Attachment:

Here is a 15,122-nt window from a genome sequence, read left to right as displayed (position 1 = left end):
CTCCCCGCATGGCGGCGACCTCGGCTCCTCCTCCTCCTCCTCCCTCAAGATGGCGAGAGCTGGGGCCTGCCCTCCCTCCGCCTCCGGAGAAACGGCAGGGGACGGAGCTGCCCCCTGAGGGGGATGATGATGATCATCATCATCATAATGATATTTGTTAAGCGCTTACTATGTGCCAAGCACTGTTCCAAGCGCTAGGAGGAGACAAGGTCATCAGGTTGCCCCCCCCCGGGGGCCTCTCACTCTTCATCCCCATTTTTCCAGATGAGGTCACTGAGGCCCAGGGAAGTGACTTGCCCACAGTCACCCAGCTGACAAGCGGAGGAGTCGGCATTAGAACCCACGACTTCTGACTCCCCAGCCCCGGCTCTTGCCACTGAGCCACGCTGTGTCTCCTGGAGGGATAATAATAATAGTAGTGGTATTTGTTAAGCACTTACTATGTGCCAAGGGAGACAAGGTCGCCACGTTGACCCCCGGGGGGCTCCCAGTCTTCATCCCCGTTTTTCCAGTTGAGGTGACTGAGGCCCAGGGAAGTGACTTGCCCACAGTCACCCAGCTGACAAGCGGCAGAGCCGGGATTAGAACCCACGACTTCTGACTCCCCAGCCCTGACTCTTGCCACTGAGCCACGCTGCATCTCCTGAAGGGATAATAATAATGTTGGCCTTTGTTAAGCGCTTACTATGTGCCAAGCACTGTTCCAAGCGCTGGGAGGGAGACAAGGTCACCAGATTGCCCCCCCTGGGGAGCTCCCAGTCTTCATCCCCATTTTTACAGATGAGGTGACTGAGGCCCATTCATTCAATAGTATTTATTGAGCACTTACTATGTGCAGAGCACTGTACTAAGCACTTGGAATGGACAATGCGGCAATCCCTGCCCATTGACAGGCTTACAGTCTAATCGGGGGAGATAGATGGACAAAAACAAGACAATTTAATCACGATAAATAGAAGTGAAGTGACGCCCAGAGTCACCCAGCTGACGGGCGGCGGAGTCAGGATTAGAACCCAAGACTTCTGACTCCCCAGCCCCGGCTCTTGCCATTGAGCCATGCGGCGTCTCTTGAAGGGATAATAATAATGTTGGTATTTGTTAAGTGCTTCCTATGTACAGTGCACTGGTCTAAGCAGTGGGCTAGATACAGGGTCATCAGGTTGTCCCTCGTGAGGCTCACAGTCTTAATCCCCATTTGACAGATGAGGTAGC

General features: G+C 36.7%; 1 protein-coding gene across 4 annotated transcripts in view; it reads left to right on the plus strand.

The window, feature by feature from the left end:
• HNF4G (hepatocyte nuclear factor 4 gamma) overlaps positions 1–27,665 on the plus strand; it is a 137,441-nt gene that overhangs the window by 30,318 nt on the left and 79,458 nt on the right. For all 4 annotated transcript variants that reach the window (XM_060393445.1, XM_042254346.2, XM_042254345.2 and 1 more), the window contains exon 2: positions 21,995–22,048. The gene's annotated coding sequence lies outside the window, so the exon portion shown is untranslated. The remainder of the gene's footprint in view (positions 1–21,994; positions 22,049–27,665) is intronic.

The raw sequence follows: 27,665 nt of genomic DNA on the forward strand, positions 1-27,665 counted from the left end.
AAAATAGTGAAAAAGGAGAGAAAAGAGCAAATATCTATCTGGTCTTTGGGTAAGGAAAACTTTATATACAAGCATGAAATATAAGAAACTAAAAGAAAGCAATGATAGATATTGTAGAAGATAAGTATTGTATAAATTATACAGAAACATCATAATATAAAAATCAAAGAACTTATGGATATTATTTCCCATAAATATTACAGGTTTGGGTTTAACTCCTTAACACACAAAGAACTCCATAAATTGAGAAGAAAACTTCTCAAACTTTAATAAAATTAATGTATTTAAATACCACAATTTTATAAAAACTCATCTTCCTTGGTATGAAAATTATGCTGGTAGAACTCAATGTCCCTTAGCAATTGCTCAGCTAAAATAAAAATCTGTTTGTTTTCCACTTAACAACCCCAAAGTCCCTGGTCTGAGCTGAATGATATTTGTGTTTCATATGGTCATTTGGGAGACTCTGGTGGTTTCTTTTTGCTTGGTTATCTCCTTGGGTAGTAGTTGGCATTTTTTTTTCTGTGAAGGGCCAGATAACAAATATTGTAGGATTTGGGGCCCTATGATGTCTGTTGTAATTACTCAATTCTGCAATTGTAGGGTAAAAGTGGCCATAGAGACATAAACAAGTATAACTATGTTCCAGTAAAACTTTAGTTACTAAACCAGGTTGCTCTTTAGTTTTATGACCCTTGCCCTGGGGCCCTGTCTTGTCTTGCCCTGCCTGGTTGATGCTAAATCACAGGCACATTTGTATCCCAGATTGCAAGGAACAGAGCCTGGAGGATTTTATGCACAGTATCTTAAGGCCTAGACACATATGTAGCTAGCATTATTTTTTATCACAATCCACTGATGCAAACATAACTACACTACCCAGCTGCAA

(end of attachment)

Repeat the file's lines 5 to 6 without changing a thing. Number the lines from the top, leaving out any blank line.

• HNF4G (hepatocyte nuclear factor 4 gamma) overlaps positions 1–27,665 on the plus strand; it is a 137,441-nt gene that overhangs the window by 30,318 nt on the left and 79,458 nt on the right. For all 4 annotated transcript variants that reach the window (XM_060393445.1, XM_042254346.2, XM_042254345.2 and 1 more), the window contains exon 2: positions 21,995–22,048. The gene's annotated coding sequence lies outside the window, so the exon portion shown is untranslated. The remainder of the gene's footprint in view (positions 1–21,994; positions 22,049–27,665) is intronic.

The raw sequence follows: 27,665 nt of genomic DNA on the forward strand, positions 1-27,665 counted from the left end.